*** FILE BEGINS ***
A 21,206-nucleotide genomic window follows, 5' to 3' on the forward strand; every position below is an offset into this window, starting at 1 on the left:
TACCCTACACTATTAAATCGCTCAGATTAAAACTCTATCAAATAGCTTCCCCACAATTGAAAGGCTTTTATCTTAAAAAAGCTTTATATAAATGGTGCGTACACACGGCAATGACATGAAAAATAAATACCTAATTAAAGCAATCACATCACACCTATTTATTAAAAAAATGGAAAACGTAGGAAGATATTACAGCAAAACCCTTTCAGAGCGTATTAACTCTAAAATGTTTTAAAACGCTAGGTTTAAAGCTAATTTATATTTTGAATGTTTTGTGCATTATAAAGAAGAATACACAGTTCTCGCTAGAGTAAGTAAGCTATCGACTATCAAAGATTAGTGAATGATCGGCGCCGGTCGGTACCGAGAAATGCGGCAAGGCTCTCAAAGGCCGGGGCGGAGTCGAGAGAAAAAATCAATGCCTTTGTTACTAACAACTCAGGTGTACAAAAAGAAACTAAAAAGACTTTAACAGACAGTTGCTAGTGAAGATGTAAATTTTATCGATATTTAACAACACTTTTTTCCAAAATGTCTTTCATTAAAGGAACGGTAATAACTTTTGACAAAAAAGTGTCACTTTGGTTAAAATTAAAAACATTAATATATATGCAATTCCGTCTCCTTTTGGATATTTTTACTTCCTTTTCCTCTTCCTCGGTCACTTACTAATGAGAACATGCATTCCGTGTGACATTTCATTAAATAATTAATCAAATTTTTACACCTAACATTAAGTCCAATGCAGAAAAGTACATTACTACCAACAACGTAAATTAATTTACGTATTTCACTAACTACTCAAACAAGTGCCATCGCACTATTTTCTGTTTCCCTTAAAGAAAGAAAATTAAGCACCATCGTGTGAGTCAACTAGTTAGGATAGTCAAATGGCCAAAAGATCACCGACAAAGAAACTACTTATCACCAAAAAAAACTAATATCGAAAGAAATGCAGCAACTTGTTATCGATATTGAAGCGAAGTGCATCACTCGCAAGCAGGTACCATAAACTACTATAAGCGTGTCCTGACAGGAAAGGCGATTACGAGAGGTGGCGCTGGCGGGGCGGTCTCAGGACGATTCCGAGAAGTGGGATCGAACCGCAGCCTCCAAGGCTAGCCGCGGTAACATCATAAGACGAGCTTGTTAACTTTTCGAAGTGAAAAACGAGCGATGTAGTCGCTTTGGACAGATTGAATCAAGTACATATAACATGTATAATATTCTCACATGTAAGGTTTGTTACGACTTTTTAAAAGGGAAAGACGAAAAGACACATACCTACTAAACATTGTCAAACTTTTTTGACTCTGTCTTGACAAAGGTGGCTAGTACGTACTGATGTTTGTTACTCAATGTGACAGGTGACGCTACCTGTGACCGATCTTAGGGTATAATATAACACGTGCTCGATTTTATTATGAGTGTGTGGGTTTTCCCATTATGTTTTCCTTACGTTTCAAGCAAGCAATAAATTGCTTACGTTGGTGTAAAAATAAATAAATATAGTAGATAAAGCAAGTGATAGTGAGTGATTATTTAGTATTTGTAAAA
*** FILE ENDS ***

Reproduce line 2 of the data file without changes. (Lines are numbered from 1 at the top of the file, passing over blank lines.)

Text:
TACCCTACACTATTAAATCGCTCAGATTAAAACTCTATCAAATAGCTTCCCCACAATTGAAAGGCTTTTATCTTAAAAAAGCTTTATATAAATGGTGCGTACACACGGCAATGACATGAAAAATAAATACCTAATTAAAGCAATCACATCACACCTATTTATTAAAAAAATGGAAAACGTAGGAAGATATTACAGCAAAACCCTTTCAGAGCGTATTAACTCTAAAATGTTTTAAAACGCTAGGTTTAAAGCTAATTTATATTTTGAATGTTTTGTGCATTATAAAGAAGAATACACAGTTCTCGCTAGAGTAAGTAAGCTATCGACTATCAAAGATTAGTGAATGATCGGCGCCGGTCGGTACCGAGAAATGCGGCAAGGCTCTCAAAGGCCGGGGCGGAGTCGAGAGAAAAAATCAATGCCTTTGTTACTAACAACTCAGGTGTACAAAAAGAAACTAAAAAGACTTTAACAGACAGTTGCTAGTGAAGATGTAAATTTTATCGATATTTAACAACACTTTTTTCCAAAATGTCTTTCATTAAAGGAACGGTAATAACTTTTGACAAAAAAGTGTCACTTTGGTTAAAATTAAAAACATTAATATATATGCAATTCCGTCTCCTTTTGGATATTTTTACTTCCTTTTCCTCTTCCTCGGTCACTTACTAATGAGAACATGCATTCCGTGTGACATTTCATTAAATAATTAATCAAATTTTTACACCTAACATTAAGTCCAATGCAGAAAAGTACATTACTACCAACAACGTAAATTAATTTACGTATTTCACTAACTACTCAAACAAGTGCCATCGCACTATTTTCTGTTTCCCTTAAAGAAAGAAAATTAAGCACCATCGTGTGAGTCAACTAGTTAGGATAGTCAAATGGCCAAAAGATCACCGACAAAGAAACTACTTATCACCAAAAAAAACTAATATCGAAAGAAATGCAGCAACTTGTTATCGATATTGAAGCGAAGTGCATCACTCGCAAGCAGGTACCATAAACTACTATAAGCGTGTCCTGACAGGAAAGGCGATTACGAGAGGTGGCGCTGGCGGGGCGGTCTCAGGACGATTCCGAGAAGTGGGATCGAACCGCAGCCTCCAAGGCTAGCCGCGGTAACATCATAAGACGAGCTTGTTAACTTTTCGAAGTGAAAAACGAGCGATGTAGTCGCTTTGGACAGATTGAATCAAGTACATATAACATGTATAATATTCTCACATGTAAGGTTTGTTACGACTTTTTAAAAGGGAAAGACGAAAAGACACATACCTACTAAACATTGTCAAACTTTTTTGACTCTGTCTTGACAAAGGTGGCTAGTACGTACTGATGTTTGTTACTCAATGTGACAGGTGACGCTACCTGTGACCGATCTTAGGGTATAATATAACACGTGCTCGATTTTATTATGAGTGTGTGGGTTTTCCCATTATGTTTTCCTTACGTTTCAAGCAAGCAATAAATTGCTTACGTTGGTGTAAAAATAAATAAATATAGTAGATAAAGCAAGTGATAGTGAGTGATTATTTAGTATTTGTAAAA